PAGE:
Fox News correspondent Todd Starnes is hyping yet another alleged instance of alleged persecution of Christian students by public school employees, reported Right Wing Watch.
Starnes reported Saturday that a teacher at Carillon Elementary School in Oviedo, Fla., stopped a kindergartner from praying March 10 before lunch.
The 5-year-old girl described the incident in a video posted online by her father, Marco Perez, a vice president of sales at the Christian publisher Charisma House — which signed Starnes to a one-book contract on its FrontLine imprint.
That book, “God Less America: Real Stories From the Front Lines of the Attack on Traditional Values,” is set for release May 6.
In the video, the girl talks to her mother and father, who recorded the comments and speaks off-camera.
“How were you going to pray?” Perez said. “What did you do when you were going to pray? Show me what you did with your hands and whatever else.”
The girl closes her eyes, bows her head, folds her hands in prayer, and said her teacher stopped her and said she wasn’t allowed to pray.
“She said you’re not allowed to pray?” Perez said.
The girl said yes, and her father asked what she told the teacher.
“It’s good to pray!” the girl said, adding that her teacher told her, “it’s not good.”
The video had garnered more than 72,000 views by Tuesday afternoon, and the conservative Liberty Institute is representing the family.
“This is a violation of the federal law and we expect the school district to apologize to the Perezes (by April 7) and the community as well as take steps to ensure this does not happen again,” said Jeremiah Dys, senior counsel for the Liberty Institute, in a four-page letter to Seminole Schools.
Starnes, who has a history of pushing one-sided reports of public school persecution of Christian students, reported that school officials responded to the family’s complaint, which was made after the video was posted, and said students were permitted to pray in school and at lunch.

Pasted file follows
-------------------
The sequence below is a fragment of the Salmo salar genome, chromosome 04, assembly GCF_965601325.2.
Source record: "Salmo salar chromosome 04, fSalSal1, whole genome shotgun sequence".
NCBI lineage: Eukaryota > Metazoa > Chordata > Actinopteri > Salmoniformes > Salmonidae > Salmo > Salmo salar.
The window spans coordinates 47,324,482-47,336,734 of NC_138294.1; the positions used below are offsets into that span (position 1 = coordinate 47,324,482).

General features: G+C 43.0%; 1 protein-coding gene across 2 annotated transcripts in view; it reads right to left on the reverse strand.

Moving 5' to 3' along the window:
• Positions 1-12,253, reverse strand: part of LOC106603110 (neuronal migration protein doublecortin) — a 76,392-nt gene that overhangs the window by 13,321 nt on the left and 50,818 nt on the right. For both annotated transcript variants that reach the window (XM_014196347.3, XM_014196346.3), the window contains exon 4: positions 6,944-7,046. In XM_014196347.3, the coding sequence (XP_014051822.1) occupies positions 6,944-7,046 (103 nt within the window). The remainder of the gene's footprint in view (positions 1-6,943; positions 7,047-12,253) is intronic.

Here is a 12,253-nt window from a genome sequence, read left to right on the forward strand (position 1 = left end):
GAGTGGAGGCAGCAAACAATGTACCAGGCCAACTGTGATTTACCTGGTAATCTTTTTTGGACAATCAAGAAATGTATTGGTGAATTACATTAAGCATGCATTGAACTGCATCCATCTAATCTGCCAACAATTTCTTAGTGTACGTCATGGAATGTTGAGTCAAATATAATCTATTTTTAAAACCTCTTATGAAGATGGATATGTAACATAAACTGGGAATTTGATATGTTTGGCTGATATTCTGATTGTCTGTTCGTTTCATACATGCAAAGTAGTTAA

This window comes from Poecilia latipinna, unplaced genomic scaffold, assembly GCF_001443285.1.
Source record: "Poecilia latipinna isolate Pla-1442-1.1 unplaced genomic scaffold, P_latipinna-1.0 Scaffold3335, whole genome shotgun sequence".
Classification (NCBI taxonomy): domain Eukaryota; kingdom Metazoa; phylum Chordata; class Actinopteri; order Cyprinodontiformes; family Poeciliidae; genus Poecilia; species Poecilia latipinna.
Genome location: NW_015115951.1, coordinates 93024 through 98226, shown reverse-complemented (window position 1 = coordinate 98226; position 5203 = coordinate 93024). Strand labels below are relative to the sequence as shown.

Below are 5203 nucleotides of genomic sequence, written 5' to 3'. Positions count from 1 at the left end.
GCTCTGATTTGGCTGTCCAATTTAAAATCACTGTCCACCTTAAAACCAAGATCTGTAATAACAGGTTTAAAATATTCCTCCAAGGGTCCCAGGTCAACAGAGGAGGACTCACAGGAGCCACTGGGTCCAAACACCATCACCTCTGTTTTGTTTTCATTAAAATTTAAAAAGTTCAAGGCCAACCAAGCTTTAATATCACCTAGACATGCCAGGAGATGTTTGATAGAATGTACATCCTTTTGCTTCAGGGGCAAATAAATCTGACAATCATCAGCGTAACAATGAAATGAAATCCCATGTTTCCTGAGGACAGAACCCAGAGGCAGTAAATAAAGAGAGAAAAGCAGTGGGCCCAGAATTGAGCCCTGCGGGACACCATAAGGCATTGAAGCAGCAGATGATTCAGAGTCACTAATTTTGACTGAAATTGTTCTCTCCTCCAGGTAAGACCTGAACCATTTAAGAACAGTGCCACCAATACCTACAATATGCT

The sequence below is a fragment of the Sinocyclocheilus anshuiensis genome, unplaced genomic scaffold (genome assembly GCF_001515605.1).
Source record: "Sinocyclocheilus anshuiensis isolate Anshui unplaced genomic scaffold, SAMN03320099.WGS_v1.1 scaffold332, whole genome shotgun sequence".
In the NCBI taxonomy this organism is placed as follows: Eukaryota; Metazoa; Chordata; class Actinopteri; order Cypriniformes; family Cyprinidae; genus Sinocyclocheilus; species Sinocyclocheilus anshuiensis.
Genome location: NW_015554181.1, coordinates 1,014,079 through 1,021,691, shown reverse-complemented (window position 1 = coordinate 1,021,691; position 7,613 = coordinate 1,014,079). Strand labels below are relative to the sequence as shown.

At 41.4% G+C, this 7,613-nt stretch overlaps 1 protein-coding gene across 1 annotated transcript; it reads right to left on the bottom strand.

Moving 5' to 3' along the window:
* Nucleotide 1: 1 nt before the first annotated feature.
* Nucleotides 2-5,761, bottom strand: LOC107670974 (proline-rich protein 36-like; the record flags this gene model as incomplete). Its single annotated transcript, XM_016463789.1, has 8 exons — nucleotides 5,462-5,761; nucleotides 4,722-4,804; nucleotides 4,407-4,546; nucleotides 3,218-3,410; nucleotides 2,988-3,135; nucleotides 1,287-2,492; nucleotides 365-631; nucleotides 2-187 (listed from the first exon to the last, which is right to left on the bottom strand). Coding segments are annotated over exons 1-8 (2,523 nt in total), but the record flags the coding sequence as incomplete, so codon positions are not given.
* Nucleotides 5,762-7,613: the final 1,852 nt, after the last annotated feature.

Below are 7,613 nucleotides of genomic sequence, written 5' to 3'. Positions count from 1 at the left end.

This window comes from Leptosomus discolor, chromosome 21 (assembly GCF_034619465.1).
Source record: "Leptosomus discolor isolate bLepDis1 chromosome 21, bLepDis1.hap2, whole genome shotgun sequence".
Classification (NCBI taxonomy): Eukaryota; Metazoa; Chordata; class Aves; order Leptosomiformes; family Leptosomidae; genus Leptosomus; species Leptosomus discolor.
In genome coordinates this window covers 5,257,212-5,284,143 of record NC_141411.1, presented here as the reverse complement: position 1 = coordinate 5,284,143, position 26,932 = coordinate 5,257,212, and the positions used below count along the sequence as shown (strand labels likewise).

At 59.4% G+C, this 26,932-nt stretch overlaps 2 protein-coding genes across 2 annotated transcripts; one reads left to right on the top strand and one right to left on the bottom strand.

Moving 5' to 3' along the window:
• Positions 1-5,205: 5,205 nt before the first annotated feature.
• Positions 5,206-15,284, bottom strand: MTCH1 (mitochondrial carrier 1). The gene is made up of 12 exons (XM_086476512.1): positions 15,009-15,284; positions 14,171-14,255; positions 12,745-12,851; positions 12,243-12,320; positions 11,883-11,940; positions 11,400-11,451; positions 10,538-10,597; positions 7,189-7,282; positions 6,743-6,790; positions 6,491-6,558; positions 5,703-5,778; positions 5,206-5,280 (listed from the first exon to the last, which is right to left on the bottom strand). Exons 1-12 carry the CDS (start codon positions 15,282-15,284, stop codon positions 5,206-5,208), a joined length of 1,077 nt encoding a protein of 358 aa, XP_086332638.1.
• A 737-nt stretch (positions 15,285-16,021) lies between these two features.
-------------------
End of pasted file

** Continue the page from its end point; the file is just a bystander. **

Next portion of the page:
School officials said none of the adults present in the cafeteria that day recalled a conversation with the girl.
“The situation as stated by the parent has not occurred according to the school’s investigation,” said Michael Lawrence, spokesman for Seminole County Schools. “We’re dealing with very young children here so there’s quite a bit of an opportunity for miscommunication to occur. The timing and the issues were very odd considering that the first thing that happened was that a video was done, it was on YouTube.”
The Liberty Council disputes that timeline, saying Perez had sent several emails to the school before posting the video.
The school spokesman said the elementary school principal will remind employees there is no policy against student prayer, as long as no school activities are disrupted.
Perez said his family had moved to Seminole County for the school district, but they would now home school their daughter.
“This definitely pushed us over,” he said. “We’ve long had concerns about Common Core and issues and agendas we see in the culture war.”
Watch the video posted online by Marcos Perez: